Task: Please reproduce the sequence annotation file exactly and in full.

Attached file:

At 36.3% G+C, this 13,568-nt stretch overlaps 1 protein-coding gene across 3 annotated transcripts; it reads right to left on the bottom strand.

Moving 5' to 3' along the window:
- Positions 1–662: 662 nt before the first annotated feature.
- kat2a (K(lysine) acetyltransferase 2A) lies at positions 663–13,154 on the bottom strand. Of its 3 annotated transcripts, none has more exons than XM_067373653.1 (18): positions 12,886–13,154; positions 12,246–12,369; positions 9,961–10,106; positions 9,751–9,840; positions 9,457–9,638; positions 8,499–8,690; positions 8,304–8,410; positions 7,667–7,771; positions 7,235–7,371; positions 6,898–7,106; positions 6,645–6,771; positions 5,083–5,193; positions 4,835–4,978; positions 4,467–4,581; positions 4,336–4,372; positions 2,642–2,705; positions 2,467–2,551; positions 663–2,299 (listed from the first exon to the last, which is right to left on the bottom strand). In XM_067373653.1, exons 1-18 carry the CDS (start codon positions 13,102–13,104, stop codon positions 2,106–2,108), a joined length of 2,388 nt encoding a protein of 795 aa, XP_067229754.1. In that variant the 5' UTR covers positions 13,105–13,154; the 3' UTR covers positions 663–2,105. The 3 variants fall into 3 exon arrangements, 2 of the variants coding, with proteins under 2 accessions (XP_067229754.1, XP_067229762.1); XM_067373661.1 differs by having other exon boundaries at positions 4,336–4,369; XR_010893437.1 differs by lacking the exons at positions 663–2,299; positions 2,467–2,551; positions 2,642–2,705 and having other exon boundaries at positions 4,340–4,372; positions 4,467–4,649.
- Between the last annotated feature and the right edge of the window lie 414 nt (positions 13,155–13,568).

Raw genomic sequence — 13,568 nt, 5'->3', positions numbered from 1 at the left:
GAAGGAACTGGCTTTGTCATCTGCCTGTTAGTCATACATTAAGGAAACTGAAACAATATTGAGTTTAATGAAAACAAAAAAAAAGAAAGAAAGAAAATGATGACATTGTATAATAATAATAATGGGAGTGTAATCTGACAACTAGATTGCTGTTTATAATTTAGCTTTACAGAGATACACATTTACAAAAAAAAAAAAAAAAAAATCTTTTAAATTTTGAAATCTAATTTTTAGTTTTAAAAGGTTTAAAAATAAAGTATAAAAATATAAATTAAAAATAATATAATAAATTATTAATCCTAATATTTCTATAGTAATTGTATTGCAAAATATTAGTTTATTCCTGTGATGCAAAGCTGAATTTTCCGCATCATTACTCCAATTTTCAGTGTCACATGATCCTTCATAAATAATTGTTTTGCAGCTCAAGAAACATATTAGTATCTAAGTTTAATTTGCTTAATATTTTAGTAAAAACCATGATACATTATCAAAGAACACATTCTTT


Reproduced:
At 36.3% G+C, this 13,568-nt stretch overlaps 1 protein-coding gene across 3 annotated transcripts; it reads right to left on the bottom strand.

Moving 5' to 3' along the window:
- Positions 1–662: 662 nt before the first annotated feature.
- kat2a (K(lysine) acetyltransferase 2A) lies at positions 663–13,154 on the bottom strand. Of its 3 annotated transcripts, none has more exons than XM_067373653.1 (18): positions 12,886–13,154; positions 12,246–12,369; positions 9,961–10,106; positions 9,751–9,840; positions 9,457–9,638; positions 8,499–8,690; positions 8,304–8,410; positions 7,667–7,771; positions 7,235–7,371; positions 6,898–7,106; positions 6,645–6,771; positions 5,083–5,193; positions 4,835–4,978; positions 4,467–4,581; positions 4,336–4,372; positions 2,642–2,705; positions 2,467–2,551; positions 663–2,299 (listed from the first exon to the last, which is right to left on the bottom strand). In XM_067373653.1, exons 1-18 carry the CDS (start codon positions 13,102–13,104, stop codon positions 2,106–2,108), a joined length of 2,388 nt encoding a protein of 795 aa, XP_067229754.1. In that variant the 5' UTR covers positions 13,105–13,154; the 3' UTR covers positions 663–2,105. The 3 variants fall into 3 exon arrangements, 2 of the variants coding, with proteins under 2 accessions (XP_067229754.1, XP_067229762.1); XM_067373661.1 differs by having other exon boundaries at positions 4,336–4,369; XR_010893437.1 differs by lacking the exons at positions 663–2,299; positions 2,467–2,551; positions 2,642–2,705 and having other exon boundaries at positions 4,340–4,372; positions 4,467–4,649.
- Between the last annotated feature and the right edge of the window lie 414 nt (positions 13,155–13,568).

Raw genomic sequence — 13,568 nt, 5'->3', positions numbered from 1 at the left:
GAAGGAACTGGCTTTGTCATCTGCCTGTTAGTCATACATTAAGGAAACTGAAACAATATTGAGTTTAATGAAAACAAAAAAAAAGAAAGAAAGAAAATGATGACATTGTATAATAATAATAATGGGAGTGTAATCTGACAACTAGATTGCTGTTTATAATTTAGCTTTACAGAGATACACATTTACAAAAAAAAAAAAAAAAAAATCTTTTAAATTTTGAAATCTAATTTTTAGTTTTAAAAGGTTTAAAAATAAAGTATAAAAATATAAATTAAAAATAATATAATAAATTATTAATCCTAATATTTCTATAGTAATTGTATTGCAAAATATTAGTTTATTCCTGTGATGCAAAGCTGAATTTTCCGCATCATTACTCCAATTTTCAGTGTCACATGATCCTTCATAAATAATTGTTTTGCAGCTCAAGAAACATATTAGTATCTAAGTTTAATTTGCTTAATATTTTAGTAAAAACCATGATACATTATCAAAGAACACATTCTTT